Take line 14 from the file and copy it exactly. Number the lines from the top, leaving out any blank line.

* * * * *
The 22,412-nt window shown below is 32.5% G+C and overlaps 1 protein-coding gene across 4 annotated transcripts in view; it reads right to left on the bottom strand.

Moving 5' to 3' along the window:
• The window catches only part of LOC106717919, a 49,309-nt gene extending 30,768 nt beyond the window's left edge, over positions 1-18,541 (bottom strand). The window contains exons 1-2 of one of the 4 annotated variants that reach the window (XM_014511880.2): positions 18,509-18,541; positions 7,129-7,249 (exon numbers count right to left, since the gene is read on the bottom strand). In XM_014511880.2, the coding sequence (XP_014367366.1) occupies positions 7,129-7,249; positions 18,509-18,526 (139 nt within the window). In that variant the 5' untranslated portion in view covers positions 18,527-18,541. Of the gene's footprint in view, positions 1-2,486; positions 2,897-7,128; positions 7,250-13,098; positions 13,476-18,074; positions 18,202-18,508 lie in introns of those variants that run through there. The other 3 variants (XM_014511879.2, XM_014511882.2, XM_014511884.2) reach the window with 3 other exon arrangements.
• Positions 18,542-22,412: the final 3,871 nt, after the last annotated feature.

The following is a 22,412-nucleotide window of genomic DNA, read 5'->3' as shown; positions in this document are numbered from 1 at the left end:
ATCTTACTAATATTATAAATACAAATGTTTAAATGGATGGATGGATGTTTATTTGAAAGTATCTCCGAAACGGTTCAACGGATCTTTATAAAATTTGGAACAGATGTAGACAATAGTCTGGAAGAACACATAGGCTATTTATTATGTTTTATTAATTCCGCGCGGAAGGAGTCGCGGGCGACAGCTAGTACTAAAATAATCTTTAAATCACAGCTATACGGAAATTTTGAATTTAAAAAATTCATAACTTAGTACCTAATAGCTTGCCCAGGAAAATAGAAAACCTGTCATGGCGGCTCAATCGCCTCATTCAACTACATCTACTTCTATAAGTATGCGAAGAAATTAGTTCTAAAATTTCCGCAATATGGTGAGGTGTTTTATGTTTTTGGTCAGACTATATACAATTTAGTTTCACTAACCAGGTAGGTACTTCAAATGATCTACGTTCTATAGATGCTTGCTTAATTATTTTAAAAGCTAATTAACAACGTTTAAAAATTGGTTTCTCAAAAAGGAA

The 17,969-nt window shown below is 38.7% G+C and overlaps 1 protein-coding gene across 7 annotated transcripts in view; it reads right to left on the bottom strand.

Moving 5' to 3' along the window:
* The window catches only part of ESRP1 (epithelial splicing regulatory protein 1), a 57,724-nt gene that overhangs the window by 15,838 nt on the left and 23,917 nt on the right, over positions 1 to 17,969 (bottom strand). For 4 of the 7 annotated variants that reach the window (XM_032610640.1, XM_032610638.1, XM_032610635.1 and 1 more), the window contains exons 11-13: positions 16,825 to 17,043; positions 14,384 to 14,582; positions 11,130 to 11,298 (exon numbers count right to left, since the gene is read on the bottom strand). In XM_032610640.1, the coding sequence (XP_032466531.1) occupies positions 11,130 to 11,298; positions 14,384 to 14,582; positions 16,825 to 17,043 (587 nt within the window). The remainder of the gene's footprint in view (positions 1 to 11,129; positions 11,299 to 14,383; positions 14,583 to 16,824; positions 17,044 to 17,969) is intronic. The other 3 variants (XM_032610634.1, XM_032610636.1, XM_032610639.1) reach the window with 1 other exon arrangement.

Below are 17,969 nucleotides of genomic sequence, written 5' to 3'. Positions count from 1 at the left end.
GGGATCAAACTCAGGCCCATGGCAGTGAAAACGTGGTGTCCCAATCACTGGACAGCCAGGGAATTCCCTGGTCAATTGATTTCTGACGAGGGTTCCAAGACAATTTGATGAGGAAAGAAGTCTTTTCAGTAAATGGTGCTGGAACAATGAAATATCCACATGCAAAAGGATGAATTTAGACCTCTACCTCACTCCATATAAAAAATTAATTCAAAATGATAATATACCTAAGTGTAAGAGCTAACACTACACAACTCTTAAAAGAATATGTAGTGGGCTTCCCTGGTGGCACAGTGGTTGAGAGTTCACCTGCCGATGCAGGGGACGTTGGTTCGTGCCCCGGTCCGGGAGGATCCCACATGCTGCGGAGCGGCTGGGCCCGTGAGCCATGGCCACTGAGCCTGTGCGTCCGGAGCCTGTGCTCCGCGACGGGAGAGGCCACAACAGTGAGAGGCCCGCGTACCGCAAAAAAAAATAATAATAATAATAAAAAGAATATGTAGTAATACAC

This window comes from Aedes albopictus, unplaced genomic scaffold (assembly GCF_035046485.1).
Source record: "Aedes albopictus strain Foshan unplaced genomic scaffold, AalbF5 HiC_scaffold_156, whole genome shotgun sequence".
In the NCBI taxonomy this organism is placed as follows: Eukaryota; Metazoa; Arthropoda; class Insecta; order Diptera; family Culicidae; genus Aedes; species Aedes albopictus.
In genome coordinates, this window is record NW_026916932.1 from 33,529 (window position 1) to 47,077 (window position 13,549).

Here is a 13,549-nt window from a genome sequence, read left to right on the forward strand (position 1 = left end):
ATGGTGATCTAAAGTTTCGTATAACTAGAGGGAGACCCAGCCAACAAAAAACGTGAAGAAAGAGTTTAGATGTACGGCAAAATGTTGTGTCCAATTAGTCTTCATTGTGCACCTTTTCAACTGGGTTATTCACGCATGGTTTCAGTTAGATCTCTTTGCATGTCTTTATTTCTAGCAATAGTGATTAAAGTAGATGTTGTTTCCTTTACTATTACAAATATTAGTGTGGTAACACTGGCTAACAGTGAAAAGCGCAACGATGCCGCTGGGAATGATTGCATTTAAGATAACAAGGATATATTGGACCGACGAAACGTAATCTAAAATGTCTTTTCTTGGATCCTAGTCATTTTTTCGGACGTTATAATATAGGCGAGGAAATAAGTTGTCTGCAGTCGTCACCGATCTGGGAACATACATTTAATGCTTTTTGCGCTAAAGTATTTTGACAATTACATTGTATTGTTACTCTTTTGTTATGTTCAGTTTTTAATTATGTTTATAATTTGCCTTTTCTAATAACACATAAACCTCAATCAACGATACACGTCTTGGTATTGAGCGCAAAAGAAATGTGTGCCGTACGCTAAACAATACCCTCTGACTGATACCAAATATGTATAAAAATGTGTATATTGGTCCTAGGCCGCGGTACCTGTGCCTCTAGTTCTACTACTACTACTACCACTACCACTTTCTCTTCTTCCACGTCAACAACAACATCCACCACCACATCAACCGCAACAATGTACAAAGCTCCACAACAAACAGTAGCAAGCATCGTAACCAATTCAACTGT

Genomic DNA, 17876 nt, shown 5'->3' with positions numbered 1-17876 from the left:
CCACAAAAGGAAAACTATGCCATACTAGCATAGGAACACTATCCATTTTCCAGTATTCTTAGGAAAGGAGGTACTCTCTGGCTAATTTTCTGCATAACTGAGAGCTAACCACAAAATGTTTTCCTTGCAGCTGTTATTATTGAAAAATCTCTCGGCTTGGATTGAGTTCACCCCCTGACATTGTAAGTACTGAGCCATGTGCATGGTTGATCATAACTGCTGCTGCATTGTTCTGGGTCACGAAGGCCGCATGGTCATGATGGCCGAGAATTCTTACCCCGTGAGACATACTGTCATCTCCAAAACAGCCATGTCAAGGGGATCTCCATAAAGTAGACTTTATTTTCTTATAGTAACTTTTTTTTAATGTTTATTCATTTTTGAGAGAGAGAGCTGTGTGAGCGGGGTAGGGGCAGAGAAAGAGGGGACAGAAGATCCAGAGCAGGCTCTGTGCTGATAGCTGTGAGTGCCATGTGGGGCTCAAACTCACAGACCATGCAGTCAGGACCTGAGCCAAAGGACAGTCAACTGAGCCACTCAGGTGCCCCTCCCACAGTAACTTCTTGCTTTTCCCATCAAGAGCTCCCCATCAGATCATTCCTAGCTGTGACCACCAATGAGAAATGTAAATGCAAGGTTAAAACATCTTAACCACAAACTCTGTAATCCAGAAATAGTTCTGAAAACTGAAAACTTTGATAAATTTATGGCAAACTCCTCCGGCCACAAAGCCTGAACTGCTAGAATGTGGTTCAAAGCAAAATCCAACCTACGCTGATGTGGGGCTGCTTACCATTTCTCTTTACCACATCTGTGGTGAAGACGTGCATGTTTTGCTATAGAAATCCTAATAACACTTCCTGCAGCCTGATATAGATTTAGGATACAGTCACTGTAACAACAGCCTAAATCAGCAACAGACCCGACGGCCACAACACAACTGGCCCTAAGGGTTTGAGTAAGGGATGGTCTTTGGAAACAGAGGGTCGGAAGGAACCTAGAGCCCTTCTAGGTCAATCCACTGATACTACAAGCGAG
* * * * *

In the NCBI taxonomy this organism is placed as follows: Eukaryota; Metazoa; Arthropoda; class Insecta; order Diptera; family Culicidae; genus Aedes; species Aedes albopictus.